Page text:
• Consider a different narrative. A few years ago, a young up-and-coming American golf pro called Natalie Gulbis told an interviewer that she’d been dumped by Ben Roethlisberger, the Super Bowl quarterback. A little while later, she met Trump, who scolded her. “I never want to read that again,” he said. “From now on, I want to read that you dumped him. You don't get dumped.” It may not be exactly true, but just thinking about things in a different way can be empowering and break us free from our relentlessly punitive internal dialogue, which plays in our heads constantly like a broken record. A CBT therapist might encourage you to challenge your “negative automatic thoughts” (“he dumped me—I’m worthless”). Trump, unerringly a believer in “positive thinking,” replaces them with the opposite extreme, relentlessly positive automatic thoughts (“I dumped him—he’s worthless”). These are just as distorted; in his book The Art of the Deal, he calls this “truthful hyperbole . . . an innocent form of exaggeration.” Whatever you tell yourself about your life, your relationships, you, how about playing with some different interpretations and then settling on something in the middle? These are called alternative balanced thoughts (“it didn’t work out but we’re both moving on”).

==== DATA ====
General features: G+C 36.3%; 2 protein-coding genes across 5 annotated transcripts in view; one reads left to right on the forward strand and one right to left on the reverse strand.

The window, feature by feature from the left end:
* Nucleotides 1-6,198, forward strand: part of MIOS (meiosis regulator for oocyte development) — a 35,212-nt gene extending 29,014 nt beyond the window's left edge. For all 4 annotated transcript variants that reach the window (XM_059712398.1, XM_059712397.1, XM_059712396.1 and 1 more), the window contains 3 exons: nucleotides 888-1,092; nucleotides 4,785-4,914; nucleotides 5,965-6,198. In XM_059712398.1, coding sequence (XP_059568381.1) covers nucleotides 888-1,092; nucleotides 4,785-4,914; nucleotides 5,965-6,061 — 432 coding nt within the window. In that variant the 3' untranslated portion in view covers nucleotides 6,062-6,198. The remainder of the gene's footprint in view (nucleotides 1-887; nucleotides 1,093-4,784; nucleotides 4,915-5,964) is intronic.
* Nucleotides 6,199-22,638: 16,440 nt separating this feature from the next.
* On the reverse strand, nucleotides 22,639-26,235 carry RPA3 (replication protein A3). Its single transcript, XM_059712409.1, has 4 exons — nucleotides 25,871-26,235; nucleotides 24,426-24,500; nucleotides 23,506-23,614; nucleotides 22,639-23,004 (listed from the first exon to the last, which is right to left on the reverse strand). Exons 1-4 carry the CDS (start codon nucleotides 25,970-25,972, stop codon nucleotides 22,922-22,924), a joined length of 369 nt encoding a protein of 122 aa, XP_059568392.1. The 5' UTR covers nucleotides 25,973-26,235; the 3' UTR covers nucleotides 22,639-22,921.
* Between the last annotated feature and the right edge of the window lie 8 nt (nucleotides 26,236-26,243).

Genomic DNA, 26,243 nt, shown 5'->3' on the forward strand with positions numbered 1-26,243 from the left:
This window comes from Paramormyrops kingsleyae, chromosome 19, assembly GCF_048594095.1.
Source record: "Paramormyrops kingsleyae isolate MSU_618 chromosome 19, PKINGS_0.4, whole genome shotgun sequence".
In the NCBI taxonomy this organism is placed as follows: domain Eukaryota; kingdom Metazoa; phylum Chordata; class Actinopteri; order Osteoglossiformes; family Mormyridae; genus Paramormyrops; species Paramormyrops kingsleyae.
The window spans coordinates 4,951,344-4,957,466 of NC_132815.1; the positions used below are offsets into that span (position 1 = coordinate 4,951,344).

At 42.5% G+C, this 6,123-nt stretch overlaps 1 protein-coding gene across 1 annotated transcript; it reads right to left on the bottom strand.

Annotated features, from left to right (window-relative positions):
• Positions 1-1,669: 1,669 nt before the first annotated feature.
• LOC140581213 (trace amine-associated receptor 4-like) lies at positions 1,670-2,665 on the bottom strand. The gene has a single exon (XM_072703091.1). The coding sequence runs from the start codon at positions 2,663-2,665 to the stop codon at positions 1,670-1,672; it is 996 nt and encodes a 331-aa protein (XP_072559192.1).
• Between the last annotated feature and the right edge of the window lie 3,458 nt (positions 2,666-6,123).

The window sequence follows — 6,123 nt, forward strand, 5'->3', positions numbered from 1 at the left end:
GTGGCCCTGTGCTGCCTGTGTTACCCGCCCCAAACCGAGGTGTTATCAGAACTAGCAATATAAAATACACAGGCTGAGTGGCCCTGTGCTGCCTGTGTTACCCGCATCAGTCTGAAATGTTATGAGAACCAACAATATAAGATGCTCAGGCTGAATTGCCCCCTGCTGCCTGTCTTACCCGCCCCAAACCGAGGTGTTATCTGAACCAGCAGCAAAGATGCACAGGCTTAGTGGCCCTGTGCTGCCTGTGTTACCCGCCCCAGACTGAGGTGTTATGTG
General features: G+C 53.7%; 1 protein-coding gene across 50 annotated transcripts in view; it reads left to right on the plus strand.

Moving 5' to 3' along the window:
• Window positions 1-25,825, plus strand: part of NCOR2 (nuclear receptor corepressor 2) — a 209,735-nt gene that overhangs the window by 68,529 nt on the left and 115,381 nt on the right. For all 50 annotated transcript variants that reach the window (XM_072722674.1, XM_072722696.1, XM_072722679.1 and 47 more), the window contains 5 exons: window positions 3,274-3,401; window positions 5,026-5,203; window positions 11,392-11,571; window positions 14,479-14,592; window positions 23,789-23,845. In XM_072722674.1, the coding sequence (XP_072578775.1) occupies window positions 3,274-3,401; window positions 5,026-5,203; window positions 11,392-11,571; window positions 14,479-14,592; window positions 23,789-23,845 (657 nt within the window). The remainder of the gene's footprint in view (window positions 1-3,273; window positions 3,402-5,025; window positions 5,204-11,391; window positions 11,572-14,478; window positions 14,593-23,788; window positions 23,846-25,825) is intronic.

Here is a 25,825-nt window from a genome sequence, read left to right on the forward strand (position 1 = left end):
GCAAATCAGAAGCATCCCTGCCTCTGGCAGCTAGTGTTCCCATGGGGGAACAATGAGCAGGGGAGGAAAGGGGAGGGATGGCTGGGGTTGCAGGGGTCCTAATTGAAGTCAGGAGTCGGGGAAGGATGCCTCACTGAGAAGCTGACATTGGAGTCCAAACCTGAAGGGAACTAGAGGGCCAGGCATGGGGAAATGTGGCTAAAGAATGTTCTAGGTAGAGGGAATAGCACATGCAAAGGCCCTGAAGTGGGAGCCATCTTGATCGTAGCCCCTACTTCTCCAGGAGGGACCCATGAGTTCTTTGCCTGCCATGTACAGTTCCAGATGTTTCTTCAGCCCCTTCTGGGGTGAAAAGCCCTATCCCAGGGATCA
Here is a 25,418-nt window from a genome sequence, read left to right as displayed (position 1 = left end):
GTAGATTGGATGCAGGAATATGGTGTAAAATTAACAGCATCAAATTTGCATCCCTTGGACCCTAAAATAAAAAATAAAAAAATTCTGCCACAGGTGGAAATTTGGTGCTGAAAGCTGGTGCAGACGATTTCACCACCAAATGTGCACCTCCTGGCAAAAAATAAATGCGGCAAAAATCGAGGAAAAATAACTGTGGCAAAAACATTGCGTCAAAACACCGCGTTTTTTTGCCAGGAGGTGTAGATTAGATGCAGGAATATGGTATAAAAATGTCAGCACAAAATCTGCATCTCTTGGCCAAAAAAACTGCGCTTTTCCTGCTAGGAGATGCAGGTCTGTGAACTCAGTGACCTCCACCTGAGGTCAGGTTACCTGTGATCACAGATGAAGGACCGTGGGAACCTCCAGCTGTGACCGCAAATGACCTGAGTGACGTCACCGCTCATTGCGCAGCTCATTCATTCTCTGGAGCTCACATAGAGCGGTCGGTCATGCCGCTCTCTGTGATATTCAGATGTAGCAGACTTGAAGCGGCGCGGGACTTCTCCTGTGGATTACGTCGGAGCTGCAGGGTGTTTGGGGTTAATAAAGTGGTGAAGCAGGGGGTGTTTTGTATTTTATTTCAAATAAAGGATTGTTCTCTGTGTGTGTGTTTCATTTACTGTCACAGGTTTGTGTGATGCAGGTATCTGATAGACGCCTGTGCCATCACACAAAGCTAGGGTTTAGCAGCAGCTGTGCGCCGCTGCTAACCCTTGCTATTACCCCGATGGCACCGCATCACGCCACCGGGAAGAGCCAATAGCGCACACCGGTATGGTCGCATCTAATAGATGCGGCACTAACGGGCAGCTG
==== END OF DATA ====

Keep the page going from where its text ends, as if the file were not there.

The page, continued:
• Don’t let anyone intimidate you. Trump can walk into a meeting, appear on TV, make a presentation to thousands of people and not be in the slightest bit nervous. Few of us have such ice-cold blood running through our veins, nor would we want to, but being able to feel like you have every right to be on this earth, to think what you think, do what you do and be who are, without apology, is something we can all achieve—regardless of who you are, what you’ve done, or how you feel about yourself. In fact, someone can only take that away from us if we let them (as Eleanor Roosevelt said: “No-one can make you feel inferior without your consent”). “Don’t let people push you around,” advises Trump in Think Big.
• Act now, think later. If you think about a good idea for long enough, it’s possible to turn it into a bad idea. Worrying about all the things that could go wrong before you’ve even taken the first step, all the barriers you might encounter along the way, can be paralysing. It’s a much bigger barrier than the actual barriers themselves, which may turn out to not be there, or not that bad, or useful, changing your direction in an interesting way and teaching you something. Clients will sometimes speak of their big plans “next year” or “after my mother dies” or “when the kids are grown up.” We tell ourselves that when the planets are all aligned, then I’ll take that courageous step. But our “conditions” ensure it never happens. We make ever-more detailed plans as a defence against acting on them.